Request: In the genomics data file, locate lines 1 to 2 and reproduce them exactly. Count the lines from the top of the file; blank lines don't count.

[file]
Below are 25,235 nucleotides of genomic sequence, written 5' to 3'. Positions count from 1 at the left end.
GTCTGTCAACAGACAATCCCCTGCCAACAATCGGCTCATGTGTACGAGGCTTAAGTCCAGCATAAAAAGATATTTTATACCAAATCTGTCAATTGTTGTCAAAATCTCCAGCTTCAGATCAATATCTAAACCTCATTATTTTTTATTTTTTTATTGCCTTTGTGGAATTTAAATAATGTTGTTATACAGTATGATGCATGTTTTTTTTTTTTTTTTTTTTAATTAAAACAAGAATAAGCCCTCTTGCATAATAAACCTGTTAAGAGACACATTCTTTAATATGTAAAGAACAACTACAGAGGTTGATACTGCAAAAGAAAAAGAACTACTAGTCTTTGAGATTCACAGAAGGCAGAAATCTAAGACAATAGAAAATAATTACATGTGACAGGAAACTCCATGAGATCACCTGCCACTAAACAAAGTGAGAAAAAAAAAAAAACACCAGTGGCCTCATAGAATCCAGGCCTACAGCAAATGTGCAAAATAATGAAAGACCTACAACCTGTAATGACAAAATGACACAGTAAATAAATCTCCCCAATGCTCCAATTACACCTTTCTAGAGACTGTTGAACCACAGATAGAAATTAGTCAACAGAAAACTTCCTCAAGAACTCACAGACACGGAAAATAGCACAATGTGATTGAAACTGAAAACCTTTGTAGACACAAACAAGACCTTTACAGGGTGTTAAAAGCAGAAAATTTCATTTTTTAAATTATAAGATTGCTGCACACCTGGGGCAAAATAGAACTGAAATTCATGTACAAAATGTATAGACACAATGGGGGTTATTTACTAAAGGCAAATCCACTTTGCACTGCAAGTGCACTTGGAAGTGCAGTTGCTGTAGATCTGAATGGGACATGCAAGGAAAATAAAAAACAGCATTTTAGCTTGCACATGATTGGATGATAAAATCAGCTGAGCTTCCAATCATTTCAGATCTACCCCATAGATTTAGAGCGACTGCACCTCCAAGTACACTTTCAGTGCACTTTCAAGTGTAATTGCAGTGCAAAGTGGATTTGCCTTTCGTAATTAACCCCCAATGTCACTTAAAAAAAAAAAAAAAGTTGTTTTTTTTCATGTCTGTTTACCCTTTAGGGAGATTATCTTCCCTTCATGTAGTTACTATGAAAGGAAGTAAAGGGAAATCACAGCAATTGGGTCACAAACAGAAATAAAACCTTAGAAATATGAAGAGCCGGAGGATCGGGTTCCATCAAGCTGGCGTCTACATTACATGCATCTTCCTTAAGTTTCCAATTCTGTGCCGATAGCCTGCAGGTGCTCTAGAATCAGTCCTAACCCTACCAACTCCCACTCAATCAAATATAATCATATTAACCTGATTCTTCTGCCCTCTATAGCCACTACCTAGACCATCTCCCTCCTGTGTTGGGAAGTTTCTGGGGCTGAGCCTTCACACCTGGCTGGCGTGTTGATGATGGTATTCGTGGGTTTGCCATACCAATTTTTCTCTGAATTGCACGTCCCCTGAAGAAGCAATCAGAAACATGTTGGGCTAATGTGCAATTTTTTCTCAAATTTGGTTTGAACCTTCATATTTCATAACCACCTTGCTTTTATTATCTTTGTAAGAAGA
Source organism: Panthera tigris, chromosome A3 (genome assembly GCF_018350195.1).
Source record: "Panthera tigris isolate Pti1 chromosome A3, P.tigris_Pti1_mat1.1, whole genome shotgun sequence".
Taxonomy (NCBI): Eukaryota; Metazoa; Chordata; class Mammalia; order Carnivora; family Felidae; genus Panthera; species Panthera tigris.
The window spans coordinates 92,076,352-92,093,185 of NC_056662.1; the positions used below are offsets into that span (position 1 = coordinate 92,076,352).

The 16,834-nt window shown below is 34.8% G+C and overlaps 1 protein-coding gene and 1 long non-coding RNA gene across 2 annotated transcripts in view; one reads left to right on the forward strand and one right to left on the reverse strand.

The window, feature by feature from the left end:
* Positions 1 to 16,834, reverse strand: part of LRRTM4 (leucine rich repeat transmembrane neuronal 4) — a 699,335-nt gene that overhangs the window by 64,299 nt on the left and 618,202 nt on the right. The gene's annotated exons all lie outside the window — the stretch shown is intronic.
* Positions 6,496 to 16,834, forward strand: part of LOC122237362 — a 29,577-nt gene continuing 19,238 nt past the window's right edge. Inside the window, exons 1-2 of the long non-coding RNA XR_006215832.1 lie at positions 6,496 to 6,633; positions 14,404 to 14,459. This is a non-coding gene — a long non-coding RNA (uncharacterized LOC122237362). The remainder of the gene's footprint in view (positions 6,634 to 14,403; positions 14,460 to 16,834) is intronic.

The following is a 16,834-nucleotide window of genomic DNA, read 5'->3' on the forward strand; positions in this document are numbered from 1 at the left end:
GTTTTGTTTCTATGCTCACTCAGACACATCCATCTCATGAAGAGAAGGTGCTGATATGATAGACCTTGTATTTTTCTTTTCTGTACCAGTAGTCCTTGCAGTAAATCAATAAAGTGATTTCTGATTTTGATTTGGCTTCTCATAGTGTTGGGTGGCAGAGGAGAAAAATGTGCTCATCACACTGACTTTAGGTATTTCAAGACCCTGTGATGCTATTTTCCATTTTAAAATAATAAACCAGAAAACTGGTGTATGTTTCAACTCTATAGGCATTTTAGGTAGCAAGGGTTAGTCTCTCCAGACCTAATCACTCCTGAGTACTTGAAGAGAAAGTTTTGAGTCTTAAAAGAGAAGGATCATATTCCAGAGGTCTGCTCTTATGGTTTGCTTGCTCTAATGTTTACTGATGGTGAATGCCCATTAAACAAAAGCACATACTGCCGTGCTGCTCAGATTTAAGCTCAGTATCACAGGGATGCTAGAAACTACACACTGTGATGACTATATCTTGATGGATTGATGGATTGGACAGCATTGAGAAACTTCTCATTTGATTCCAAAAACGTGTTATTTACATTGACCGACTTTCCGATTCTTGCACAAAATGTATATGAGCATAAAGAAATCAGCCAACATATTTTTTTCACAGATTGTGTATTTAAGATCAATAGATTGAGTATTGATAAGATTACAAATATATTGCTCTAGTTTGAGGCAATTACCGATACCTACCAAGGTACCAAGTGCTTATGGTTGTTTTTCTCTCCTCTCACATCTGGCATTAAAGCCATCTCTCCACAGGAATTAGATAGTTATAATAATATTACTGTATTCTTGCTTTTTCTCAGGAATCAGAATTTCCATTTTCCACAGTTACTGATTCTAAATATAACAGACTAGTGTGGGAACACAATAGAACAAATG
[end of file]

Below are 25,235 nucleotides of genomic sequence, written 5' to 3'. Positions count from 1 at the left end.
GTCTGTCAACAGACAATCCCCTGCCAACAATCGGCTCATGTGTACGAGGCTTAAGTCCAGCATAAAAAGATATTTTATACCAAATCTGTCAATTGTTGTCAAAATCTCCAGCTTCAGATCAATATCTAAACCTCATTATTTTTTATTTTTTTATTGCCTTTGTGGAATTTAAATAATGTTGTTATACAGTATGATGCATGTTTTTTTTTTTTTTTTTTTTAATTAAAACAAGAATAAGCCCTCTTGCATAATAAACCTGTTAAGAGACACATTCTTTAATATGTAAAGAACAACTACAGAGGTTGATACTGCAAAAGAAAAAGAACTACTAGTCTTTGAGATTCACAGAAGGCAGAAATCTAAGACAATAGAAAATAATTACATGTGACAGGAAACTCCATGAGATCACCTGCCACTAAACAAAGTGAGAAAAAAAAAAAAACACCAGTGGCCTCATAGAATCCAGGCCTACAGCAAATGTGCAAAATAATGAAAGACCTACAACCTGTAATGACAAAATGACACAGTAAATAAATCTCCCCAATGCTCCAATTACACCTTTCTAGAGACTGTTGAACCACAGATAGAAATTAGTCAACAGAAAACTTCCTCAAGAACTCACAGACACGGAAAATAGCACAATGTGATTGAAACTGAAAACCTTTGTAGACACAAACAAGACCTTTACAGGGTGTTAAAAGCAGAAAATTTCATTTTTTAAATTATAAGATTGCTGCACACCTGGGGCAAAATAGAACTGAAATTCATGTACAAAATGTATAGACACAATGGGGGTTATTTACTAAAGGCAAATCCACTTTGCACTGCAAGTGCACTTGGAAGTGCAGTTGCTGTAGATCTGAATGGGACATGCAAGGAAAATAAAAAACAGCATTTTAGCTTGCACATGATTGGATGATAAAATCAGCTGAGCTTCCAATCATTTCAGATCTACCCCATAGATTTAGAGCGACTGCACCTCCAAGTACACTTTCAGTGCACTTTCAAGTGTAATTGCAGTGCAAAGTGGATTTGCCTTTCGTAATTAACCCCCAATGTCACTTAAAAAAAAAAAAAAAGTTGTTTTTTTTCATGTCTGTTTACCCTTTAGGGAGATTATCTTCCCTTCATGTAGTTACTATGAAAGGAAGTAAAGGGAAATCACAGCAATTGGGTCACAAACAGAAATAAAACCTTAGAAATATGAAGAGCCGGAGGATCGGGTTCCATCAAGCTGGCGTCTACATTACATGCATCTTCCTTAAGTTTCCAATTCTGTGCCGATAGCCTGCAGGTGCTCTAGAATCAGTCCTAACCCTACCAACTCCCACTCAATCAAATATAATCATATTAACCTGATTCTTCTGCCCTCTATAGCCACTACCTAGACCATCTCCCTCCTGTGTTGGGAAGTTTCTGGGGCTGAGCCTTCACACCTGGCTGGCGTGTTGATGATGGTATTCGTGGGTTTGCCATACCAATTTTTCTCTGAATTGCACGTCCCCTGAAGAAGCAATCAGAAACATGTTGGGCTAATGTGCAATTTTTTCTCAAATTTGGTTTGAACCTTCATATTTCATAACCACCTTGCTTTTATTATCTTTGTAAGAAGA